Sombre, written and directed by Melissa Hale, is a story of war: literal and figurative, big and small, explosively violent and psychologically tormenting. Hale, together with Assistant Director, Megan Ryder-Maki and Choreographer, Cameron Dobson, has created a painfully brutal piece of theatre which will leave you stunned, and quite possibly close to tears.
The actors begin in place, on a filthy sand covered stage, strewn with plastic bottles of water, playing cards and letters from home. Relaxed and chatting with each other, games are played, naps are taken and the strength of the bonds in the platoon is made fully apparent before the lights even go down.
The play opens with a strong display of physical theatre, excellently choreographed movements combining elements of sheer panic and manoeuvres associated with the military. The blend of the fear and desperation with the disciplined stoicism rounds out the characters in an interesting and original way and helps you identify with the story from the outset. Physical theatre elements throughout the play have the result of making the intimate setting of the Hope Street Theatre feel much larger than it actually is. This adds a sense of realism to the war torn setting and heightens the sense of fear and anxiety the soldiers are feeling.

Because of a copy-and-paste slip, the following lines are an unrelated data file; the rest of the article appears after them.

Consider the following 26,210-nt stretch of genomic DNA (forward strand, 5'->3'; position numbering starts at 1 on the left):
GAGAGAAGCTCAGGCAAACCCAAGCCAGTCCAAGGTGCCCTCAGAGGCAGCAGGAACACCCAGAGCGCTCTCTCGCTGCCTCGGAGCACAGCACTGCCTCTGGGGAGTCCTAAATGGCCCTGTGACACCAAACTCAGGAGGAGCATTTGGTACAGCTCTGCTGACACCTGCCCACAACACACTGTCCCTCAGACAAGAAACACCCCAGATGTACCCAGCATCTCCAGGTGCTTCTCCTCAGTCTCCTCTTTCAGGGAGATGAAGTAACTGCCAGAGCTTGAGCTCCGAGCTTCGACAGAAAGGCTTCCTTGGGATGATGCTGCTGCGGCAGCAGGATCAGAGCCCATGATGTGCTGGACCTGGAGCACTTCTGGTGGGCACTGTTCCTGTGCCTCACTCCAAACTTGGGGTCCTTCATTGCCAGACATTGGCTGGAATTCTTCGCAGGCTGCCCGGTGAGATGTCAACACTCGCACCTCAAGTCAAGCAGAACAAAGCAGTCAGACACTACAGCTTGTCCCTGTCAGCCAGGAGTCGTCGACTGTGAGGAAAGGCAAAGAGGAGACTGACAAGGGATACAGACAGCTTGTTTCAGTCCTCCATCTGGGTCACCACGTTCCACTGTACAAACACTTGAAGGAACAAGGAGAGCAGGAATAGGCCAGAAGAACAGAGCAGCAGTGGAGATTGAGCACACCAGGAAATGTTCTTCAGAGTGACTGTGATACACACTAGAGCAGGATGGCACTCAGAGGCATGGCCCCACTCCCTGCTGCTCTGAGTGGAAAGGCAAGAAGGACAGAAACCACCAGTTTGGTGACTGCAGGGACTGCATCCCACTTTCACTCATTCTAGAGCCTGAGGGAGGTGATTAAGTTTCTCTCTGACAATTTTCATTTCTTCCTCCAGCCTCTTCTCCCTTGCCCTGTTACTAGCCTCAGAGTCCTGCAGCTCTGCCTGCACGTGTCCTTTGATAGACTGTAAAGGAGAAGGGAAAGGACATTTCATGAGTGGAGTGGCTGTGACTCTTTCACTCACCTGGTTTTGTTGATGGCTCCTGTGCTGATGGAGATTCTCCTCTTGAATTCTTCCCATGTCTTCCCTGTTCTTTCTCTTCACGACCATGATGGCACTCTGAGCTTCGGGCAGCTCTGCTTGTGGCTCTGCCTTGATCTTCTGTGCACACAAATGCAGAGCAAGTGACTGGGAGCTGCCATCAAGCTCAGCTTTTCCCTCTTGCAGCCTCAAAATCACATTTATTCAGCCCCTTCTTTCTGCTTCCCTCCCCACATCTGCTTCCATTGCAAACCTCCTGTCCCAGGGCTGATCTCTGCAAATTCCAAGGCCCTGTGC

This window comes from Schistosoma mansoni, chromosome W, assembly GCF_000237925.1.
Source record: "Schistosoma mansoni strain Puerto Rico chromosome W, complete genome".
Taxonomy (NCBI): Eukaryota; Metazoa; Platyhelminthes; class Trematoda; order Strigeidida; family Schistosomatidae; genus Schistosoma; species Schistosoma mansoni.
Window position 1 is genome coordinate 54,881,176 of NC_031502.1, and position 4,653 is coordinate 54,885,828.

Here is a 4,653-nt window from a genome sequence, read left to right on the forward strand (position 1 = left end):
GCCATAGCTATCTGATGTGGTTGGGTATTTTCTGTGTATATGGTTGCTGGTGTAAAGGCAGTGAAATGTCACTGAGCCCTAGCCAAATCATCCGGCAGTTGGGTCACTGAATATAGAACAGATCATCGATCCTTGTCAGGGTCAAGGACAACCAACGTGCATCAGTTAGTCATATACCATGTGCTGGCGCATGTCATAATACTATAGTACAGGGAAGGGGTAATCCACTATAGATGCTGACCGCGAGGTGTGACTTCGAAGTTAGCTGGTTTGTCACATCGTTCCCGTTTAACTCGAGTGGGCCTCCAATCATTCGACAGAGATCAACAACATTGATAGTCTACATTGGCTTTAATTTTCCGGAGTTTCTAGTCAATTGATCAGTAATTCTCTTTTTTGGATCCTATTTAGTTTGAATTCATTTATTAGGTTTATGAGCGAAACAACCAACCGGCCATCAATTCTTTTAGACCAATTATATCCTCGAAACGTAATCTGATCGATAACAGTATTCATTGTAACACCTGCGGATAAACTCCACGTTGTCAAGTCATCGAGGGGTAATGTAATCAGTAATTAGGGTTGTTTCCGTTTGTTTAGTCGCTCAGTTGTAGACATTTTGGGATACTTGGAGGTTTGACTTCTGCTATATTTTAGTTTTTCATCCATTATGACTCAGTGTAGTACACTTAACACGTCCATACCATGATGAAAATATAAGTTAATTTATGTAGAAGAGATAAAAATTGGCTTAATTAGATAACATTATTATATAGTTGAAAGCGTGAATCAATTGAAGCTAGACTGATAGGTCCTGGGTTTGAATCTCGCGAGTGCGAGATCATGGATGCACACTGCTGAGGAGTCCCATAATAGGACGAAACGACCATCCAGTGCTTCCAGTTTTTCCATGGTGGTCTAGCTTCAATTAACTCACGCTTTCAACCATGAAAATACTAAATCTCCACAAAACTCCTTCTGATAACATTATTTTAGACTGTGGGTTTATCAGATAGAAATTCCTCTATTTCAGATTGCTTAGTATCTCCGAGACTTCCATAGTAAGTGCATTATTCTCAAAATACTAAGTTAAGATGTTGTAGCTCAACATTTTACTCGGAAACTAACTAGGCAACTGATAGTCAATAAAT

While the injured soldiers are being treat by their platoon’s medic, Gareth (Cameron Dobson), Nathan (Euan Livingstone) begins to taunt him with a photograph he has found of Gareth with another man. This leads to Jason (George Barrs) beating Gareth up while the other soldiers jeer and refuse to allow Gareth to treat them.
While Nathan is very much the ringleader of the homophobic abuse Gareth endures, the remainder of the platoon go along with it enthusiastically which creates a viciously, vitriolic atmosphere. Shocking language and violence create painfully mesmerising drama as we are drawn deeper into Gareth and Nathan’s world.
Livingstone’s stage presence is phenomenal and his emotional portrayal as the bullying but despondent Nathan is a sight to behold. His raw and violent portrayal is breath-taking in its poignancy and it is clear that this young man has a very bright future ahead of him.
Dobson’s performance is excellent and his quiet simplicity works well against the heightened emotions shown by Livingstone. Vivid and authentic feeling mean that his characterisation is painfully real and you feel each stage of his harrowing journey.
Overall, the cast perform very well and work together brilliantly as a team. Dialogue is used often as background noise, but there are a couple of occasions where this technique is used on more important lines and as a result these are lost. Some consideration needs to be given to articulation and projection in future performances.
A delightfully fresh piece of theatre, Sombre draws you into its dusty world and pushes you to breaking point with its brutally honest look at the dark world of war and the darker world of homophobia and discrimination.
Sombre is being performed again at the Hope Street Theatre on 1st February 2020. Tickets are available here
Reviewer: Donna M Day
Reviewed: 31st January 2020
North West End UK Rating: ★★★★